When I signed up for classes at my Freshman orientation, I knew I wanted to be an English major. There was never any doubt. As for my minor, I did what everyone told me I should do and chose Education. Freshman year, it didn’t matter, because I was getting all my gen. eds. out of the way. Sophomore year, it only took one semester of Education classes to know it wasn’t for me. I didn’t hate those classes, by any means, but I found no joy in them either. So, I had to figure out what the heck I was going to do. It took a whole other semester, but I finally settled on Communications after going through the class listings and realizing that much of Communications is about writing.
Here are 5 reasons why I couldn’t be happier with that choice:
- Expanding Your Range: This is ultimately the reason I chose Communications, and it’s how I always answered the question, “Why did you choose Communications?” during those time-killing introduction exercises nearly all the professors do on the first day of class. Communications will teach you how to write a wide variety of things, not just academic papers or literature. I learned how to write for newspapers and television news. I learned to write press releases, pitch letters, and advisories. Those last three are very lucrative skills if you actually enjoy them. People/companies pay through the nose for a great press release. Most importantly for me, though, I not only learned the format and the tone of how to write them, but I learned the persuasion principles that make them so effective. Comes in handy in my blind pitches and applications.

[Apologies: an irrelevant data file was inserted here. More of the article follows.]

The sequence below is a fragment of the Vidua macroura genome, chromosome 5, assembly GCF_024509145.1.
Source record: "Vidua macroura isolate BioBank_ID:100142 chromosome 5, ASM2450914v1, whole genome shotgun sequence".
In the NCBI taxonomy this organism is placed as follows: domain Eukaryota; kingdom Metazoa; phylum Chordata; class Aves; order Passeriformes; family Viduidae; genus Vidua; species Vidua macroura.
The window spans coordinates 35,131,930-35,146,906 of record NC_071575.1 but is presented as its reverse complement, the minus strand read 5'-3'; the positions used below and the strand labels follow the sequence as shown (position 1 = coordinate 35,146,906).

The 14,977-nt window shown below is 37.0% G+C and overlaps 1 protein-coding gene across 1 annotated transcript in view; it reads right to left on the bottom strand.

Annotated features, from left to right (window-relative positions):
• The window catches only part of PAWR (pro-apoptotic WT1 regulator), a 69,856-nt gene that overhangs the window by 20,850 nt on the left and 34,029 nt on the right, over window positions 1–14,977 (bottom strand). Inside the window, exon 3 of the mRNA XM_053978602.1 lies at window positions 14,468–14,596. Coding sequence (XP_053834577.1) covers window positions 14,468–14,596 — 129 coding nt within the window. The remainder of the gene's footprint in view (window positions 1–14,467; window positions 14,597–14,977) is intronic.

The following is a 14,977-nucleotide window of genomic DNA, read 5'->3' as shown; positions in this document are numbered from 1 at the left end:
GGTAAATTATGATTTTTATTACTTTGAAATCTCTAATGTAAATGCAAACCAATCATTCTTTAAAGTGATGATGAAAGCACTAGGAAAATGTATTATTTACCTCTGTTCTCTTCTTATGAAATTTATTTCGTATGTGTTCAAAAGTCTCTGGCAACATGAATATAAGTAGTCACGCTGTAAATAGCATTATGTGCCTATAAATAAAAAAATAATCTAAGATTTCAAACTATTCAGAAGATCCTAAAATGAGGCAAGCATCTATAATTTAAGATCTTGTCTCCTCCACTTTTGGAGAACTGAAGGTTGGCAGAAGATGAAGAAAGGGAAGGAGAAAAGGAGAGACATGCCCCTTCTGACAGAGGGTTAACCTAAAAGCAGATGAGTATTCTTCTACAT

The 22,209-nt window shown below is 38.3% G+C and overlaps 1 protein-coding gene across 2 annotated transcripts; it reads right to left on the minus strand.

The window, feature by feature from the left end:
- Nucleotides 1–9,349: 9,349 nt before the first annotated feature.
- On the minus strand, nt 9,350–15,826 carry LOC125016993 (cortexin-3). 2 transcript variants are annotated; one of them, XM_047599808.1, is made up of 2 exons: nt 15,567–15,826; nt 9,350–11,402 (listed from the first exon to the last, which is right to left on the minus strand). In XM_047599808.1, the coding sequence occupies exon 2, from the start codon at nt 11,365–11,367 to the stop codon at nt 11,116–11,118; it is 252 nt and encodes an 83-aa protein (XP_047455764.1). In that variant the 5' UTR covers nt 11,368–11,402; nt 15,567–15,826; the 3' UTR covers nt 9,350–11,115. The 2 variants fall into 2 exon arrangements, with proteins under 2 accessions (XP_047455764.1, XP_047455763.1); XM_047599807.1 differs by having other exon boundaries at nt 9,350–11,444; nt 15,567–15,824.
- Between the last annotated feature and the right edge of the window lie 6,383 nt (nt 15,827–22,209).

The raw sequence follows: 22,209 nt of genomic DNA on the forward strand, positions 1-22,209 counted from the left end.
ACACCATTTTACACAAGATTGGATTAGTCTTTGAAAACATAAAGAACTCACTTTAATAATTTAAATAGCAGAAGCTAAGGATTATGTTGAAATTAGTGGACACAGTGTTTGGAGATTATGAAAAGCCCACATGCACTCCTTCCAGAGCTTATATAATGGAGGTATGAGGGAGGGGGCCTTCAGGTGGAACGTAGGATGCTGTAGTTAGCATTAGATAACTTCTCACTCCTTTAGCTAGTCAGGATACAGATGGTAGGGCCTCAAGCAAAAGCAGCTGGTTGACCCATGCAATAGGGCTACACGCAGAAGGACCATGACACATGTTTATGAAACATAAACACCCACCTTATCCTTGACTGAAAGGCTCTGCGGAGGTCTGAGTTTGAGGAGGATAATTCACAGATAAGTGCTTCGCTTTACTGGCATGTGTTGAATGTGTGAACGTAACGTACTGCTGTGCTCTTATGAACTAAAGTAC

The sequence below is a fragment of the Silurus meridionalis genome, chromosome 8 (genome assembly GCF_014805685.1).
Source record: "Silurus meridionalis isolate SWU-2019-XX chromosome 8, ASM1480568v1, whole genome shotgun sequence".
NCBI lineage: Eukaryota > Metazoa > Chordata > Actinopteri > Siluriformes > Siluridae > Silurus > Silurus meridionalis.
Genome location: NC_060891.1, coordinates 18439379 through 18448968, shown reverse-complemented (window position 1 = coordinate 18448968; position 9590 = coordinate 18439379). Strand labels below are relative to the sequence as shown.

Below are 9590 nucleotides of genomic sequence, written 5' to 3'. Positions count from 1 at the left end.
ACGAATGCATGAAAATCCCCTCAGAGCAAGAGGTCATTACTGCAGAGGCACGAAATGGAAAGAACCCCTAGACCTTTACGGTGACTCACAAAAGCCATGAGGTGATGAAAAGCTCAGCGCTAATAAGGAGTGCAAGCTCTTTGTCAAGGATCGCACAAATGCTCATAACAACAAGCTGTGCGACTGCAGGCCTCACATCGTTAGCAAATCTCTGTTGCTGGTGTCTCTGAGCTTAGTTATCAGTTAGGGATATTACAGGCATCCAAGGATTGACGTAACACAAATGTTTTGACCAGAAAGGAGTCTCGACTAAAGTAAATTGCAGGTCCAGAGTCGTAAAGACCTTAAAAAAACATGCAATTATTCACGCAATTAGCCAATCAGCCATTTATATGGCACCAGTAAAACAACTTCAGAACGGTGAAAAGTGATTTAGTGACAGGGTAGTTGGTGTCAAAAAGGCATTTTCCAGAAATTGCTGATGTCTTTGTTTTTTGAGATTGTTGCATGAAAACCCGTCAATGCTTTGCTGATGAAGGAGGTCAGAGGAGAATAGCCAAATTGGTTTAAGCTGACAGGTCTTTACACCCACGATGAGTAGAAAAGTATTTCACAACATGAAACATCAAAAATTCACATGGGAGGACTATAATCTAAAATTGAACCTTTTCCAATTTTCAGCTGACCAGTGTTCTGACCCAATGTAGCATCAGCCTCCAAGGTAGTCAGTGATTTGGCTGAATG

- AP Style: AP is the style guide of the business world and of Communications courses. It is also the style guide for most magazines. That makes it a very important style guide to a freelance writer. Now, I only minored in Communications, and personally I find AP Style to be way too nit-picky. So do I know it like the back of my hand as I do MLA (the style guide of English courses) or even Chicago? No. Still, I am familiar with it, and it allows me to apply to a lot more jobs.
- Multi-Media: Communications courses are tailored for journalists, and the big thing in journalism in the technology age when newspapers and other older journalistic outlets are dying a slow and painful death is having multi-media skills. The journalist who stands out is the one who can research, write, film, and edit her own television clip, and take a few nice pictures, too, in case the editor wants to post them on the website. In my courses, I learned how to film and edit a news segment. I learned how to record and edit a sound byte for radio. I learned how to use the program InDesign, which is a majorly helpful tool in formatting books. I designed posters (one design was actually used around Chattanooga for an event) and fancy resumes and websites, all of which have helped me effectively sell myself in my freelancing career, especially recently.